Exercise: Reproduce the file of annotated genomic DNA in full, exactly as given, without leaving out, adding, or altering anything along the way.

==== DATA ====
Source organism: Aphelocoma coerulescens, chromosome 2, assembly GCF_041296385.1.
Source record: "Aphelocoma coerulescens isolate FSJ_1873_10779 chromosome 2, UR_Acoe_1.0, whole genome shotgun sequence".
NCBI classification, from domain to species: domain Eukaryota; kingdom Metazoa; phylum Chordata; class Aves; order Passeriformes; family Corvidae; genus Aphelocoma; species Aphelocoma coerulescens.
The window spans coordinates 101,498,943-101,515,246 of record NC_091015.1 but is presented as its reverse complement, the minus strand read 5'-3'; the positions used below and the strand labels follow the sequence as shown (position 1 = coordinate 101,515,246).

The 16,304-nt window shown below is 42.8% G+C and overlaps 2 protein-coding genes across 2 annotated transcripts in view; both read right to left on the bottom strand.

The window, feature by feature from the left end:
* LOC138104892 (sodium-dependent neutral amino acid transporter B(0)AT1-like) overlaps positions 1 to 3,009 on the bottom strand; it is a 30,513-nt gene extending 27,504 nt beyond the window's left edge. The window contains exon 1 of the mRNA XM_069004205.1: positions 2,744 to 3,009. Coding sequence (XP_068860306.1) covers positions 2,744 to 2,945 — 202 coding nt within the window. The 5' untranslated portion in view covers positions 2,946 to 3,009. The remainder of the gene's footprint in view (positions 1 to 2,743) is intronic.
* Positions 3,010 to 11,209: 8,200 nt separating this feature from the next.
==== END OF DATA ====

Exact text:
Source organism: Aphelocoma coerulescens, chromosome 2, assembly GCF_041296385.1.
Source record: "Aphelocoma coerulescens isolate FSJ_1873_10779 chromosome 2, UR_Acoe_1.0, whole genome shotgun sequence".
NCBI classification, from domain to species: domain Eukaryota; kingdom Metazoa; phylum Chordata; class Aves; order Passeriformes; family Corvidae; genus Aphelocoma; species Aphelocoma coerulescens.
The window spans coordinates 101,498,943-101,515,246 of record NC_091015.1 but is presented as its reverse complement, the minus strand read 5'-3'; the positions used below and the strand labels follow the sequence as shown (position 1 = coordinate 101,515,246).

The 16,304-nt window shown below is 42.8% G+C and overlaps 2 protein-coding genes across 2 annotated transcripts in view; both read right to left on the bottom strand.

The window, feature by feature from the left end:
* LOC138104892 (sodium-dependent neutral amino acid transporter B(0)AT1-like) overlaps positions 1 to 3,009 on the bottom strand; it is a 30,513-nt gene extending 27,504 nt beyond the window's left edge. The window contains exon 1 of the mRNA XM_069004205.1: positions 2,744 to 3,009. Coding sequence (XP_068860306.1) covers positions 2,744 to 2,945 — 202 coding nt within the window. The 5' untranslated portion in view covers positions 2,946 to 3,009. The remainder of the gene's footprint in view (positions 1 to 2,743) is intronic.
* Positions 3,010 to 11,209: 8,200 nt separating this feature from the next.